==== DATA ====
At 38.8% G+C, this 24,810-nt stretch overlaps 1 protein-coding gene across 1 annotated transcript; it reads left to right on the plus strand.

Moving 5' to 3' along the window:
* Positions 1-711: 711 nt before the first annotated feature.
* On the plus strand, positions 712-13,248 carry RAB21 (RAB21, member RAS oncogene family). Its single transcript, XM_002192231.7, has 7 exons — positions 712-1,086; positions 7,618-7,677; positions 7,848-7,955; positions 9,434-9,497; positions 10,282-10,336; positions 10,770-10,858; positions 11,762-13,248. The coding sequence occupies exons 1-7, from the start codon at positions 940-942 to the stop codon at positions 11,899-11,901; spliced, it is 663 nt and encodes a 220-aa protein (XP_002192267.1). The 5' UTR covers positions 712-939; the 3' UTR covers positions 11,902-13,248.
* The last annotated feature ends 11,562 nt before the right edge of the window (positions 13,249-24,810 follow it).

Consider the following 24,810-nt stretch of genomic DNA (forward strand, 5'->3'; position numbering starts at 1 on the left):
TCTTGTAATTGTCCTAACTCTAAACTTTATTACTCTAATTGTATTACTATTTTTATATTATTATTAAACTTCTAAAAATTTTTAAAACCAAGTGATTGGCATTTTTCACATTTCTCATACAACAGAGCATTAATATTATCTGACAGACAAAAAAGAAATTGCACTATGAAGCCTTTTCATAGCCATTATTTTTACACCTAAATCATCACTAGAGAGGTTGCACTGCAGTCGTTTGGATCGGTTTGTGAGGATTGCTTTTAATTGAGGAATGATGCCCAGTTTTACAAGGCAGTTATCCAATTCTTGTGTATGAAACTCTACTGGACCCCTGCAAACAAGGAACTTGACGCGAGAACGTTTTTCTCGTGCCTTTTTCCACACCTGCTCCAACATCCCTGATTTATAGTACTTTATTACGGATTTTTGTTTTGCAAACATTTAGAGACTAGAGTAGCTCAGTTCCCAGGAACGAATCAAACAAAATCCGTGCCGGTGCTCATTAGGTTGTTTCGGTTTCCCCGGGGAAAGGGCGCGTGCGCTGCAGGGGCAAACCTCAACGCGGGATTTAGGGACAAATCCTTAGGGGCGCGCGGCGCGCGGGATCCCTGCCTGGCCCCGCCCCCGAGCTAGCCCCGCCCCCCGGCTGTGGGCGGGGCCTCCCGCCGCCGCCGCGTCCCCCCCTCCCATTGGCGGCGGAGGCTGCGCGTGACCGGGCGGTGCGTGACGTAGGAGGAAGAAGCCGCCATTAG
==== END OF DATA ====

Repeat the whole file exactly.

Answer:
At 38.8% G+C, this 24,810-nt stretch overlaps 1 protein-coding gene across 1 annotated transcript; it reads left to right on the plus strand.

Moving 5' to 3' along the window:
* Positions 1-711: 711 nt before the first annotated feature.
* On the plus strand, positions 712-13,248 carry RAB21 (RAB21, member RAS oncogene family). Its single transcript, XM_002192231.7, has 7 exons — positions 712-1,086; positions 7,618-7,677; positions 7,848-7,955; positions 9,434-9,497; positions 10,282-10,336; positions 10,770-10,858; positions 11,762-13,248. The coding sequence occupies exons 1-7, from the start codon at positions 940-942 to the stop codon at positions 11,899-11,901; spliced, it is 663 nt and encodes a 220-aa protein (XP_002192267.1). The 5' UTR covers positions 712-939; the 3' UTR covers positions 11,902-13,248.
* The last annotated feature ends 11,562 nt before the right edge of the window (positions 13,249-24,810 follow it).

Consider the following 24,810-nt stretch of genomic DNA (forward strand, 5'->3'; position numbering starts at 1 on the left):
TCTTGTAATTGTCCTAACTCTAAACTTTATTACTCTAATTGTATTACTATTTTTATATTATTATTAAACTTCTAAAAATTTTTAAAACCAAGTGATTGGCATTTTTCACATTTCTCATACAACAGAGCATTAATATTATCTGACAGACAAAAAAGAAATTGCACTATGAAGCCTTTTCATAGCCATTATTTTTACACCTAAATCATCACTAGAGAGGTTGCACTGCAGTCGTTTGGATCGGTTTGTGAGGATTGCTTTTAATTGAGGAATGATGCCCAGTTTTACAAGGCAGTTATCCAATTCTTGTGTATGAAACTCTACTGGACCCCTGCAAACAAGGAACTTGACGCGAGAACGTTTTTCTCGTGCCTTTTTCCACACCTGCTCCAACATCCCTGATTTATAGTACTTTATTACGGATTTTTGTTTTGCAAACATTTAGAGACTAGAGTAGCTCAGTTCCCAGGAACGAATCAAACAAAATCCGTGCCGGTGCTCATTAGGTTGTTTCGGTTTCCCCGGGGAAAGGGCGCGTGCGCTGCAGGGGCAAACCTCAACGCGGGATTTAGGGACAAATCCTTAGGGGCGCGCGGCGCGCGGGATCCCTGCCTGGCCCCGCCCCCGAGCTAGCCCCGCCCCCCGGCTGTGGGCGGGGCCTCCCGCCGCCGCCGCGTCCCCCCCTCCCATTGGCGGCGGAGGCTGCGCGTGACCGGGCGGTGCGTGACGTAGGAGGAAGAAGCCGCCATTAG